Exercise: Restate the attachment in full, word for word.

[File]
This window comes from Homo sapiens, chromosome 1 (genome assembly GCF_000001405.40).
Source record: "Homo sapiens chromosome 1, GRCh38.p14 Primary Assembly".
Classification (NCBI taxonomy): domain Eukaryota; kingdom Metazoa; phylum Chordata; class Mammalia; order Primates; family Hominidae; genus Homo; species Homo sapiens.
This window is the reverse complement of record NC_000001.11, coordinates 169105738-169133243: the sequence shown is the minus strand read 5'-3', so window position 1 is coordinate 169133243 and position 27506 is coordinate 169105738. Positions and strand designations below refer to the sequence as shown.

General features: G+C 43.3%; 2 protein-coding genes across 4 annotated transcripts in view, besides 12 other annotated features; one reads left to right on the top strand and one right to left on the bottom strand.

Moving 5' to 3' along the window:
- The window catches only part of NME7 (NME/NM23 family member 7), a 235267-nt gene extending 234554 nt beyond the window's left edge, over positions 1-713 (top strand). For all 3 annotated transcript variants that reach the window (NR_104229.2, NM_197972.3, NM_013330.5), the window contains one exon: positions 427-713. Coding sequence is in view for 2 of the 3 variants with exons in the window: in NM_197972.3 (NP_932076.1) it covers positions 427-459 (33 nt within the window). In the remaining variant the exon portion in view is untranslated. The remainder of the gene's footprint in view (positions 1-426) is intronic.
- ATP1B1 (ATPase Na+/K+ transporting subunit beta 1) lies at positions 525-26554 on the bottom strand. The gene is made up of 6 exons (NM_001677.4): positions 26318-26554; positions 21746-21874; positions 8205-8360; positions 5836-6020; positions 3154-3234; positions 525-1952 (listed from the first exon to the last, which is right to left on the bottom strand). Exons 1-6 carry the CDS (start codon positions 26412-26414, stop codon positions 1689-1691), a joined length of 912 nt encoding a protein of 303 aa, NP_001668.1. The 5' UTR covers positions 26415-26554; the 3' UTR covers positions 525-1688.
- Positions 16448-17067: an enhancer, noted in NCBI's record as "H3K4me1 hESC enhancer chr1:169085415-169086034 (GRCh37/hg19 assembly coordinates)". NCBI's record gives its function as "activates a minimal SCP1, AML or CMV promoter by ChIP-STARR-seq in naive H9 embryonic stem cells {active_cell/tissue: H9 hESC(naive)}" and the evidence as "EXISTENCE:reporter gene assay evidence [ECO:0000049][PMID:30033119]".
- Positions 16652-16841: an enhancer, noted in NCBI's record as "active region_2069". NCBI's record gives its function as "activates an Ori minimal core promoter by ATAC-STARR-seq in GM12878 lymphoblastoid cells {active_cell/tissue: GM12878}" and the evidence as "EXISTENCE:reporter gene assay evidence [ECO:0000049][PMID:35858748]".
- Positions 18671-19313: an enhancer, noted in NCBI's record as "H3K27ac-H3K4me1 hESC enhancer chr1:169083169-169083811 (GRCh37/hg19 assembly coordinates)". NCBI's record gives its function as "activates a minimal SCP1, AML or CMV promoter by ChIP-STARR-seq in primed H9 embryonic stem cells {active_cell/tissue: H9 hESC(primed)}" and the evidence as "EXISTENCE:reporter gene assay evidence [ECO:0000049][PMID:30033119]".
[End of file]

This window comes from Homo sapiens, chromosome 1 (genome assembly GCF_000001405.40).
Source record: "Homo sapiens chromosome 1, GRCh38.p14 Primary Assembly".
Classification (NCBI taxonomy): domain Eukaryota; kingdom Metazoa; phylum Chordata; class Mammalia; order Primates; family Hominidae; genus Homo; species Homo sapiens.
This window is the reverse complement of record NC_000001.11, coordinates 169105738-169133243: the sequence shown is the minus strand read 5'-3', so window position 1 is coordinate 169133243 and position 27506 is coordinate 169105738. Positions and strand designations below refer to the sequence as shown.

General features: G+C 43.3%; 2 protein-coding genes across 4 annotated transcripts in view, besides 12 other annotated features; one reads left to right on the top strand and one right to left on the bottom strand.

Moving 5' to 3' along the window:
- The window catches only part of NME7 (NME/NM23 family member 7), a 235267-nt gene extending 234554 nt beyond the window's left edge, over positions 1-713 (top strand). For all 3 annotated transcript variants that reach the window (NR_104229.2, NM_197972.3, NM_013330.5), the window contains one exon: positions 427-713. Coding sequence is in view for 2 of the 3 variants with exons in the window: in NM_197972.3 (NP_932076.1) it covers positions 427-459 (33 nt within the window). In the remaining variant the exon portion in view is untranslated. The remainder of the gene's footprint in view (positions 1-426) is intronic.
- ATP1B1 (ATPase Na+/K+ transporting subunit beta 1) lies at positions 525-26554 on the bottom strand. The gene is made up of 6 exons (NM_001677.4): positions 26318-26554; positions 21746-21874; positions 8205-8360; positions 5836-6020; positions 3154-3234; positions 525-1952 (listed from the first exon to the last, which is right to left on the bottom strand). Exons 1-6 carry the CDS (start codon positions 26412-26414, stop codon positions 1689-1691), a joined length of 912 nt encoding a protein of 303 aa, NP_001668.1. The 5' UTR covers positions 26415-26554; the 3' UTR covers positions 525-1688.
- Positions 16448-17067: an enhancer, noted in NCBI's record as "H3K4me1 hESC enhancer chr1:169085415-169086034 (GRCh37/hg19 assembly coordinates)". NCBI's record gives its function as "activates a minimal SCP1, AML or CMV promoter by ChIP-STARR-seq in naive H9 embryonic stem cells {active_cell/tissue: H9 hESC(naive)}" and the evidence as "EXISTENCE:reporter gene assay evidence [ECO:0000049][PMID:30033119]".
- Positions 16652-16841: an enhancer, noted in NCBI's record as "active region_2069". NCBI's record gives its function as "activates an Ori minimal core promoter by ATAC-STARR-seq in GM12878 lymphoblastoid cells {active_cell/tissue: GM12878}" and the evidence as "EXISTENCE:reporter gene assay evidence [ECO:0000049][PMID:35858748]".
- Positions 18671-19313: an enhancer, noted in NCBI's record as "H3K27ac-H3K4me1 hESC enhancer chr1:169083169-169083811 (GRCh37/hg19 assembly coordinates)". NCBI's record gives its function as "activates a minimal SCP1, AML or CMV promoter by ChIP-STARR-seq in primed H9 embryonic stem cells {active_cell/tissue: H9 hESC(primed)}" and the evidence as "EXISTENCE:reporter gene assay evidence [ECO:0000049][PMID:30033119]".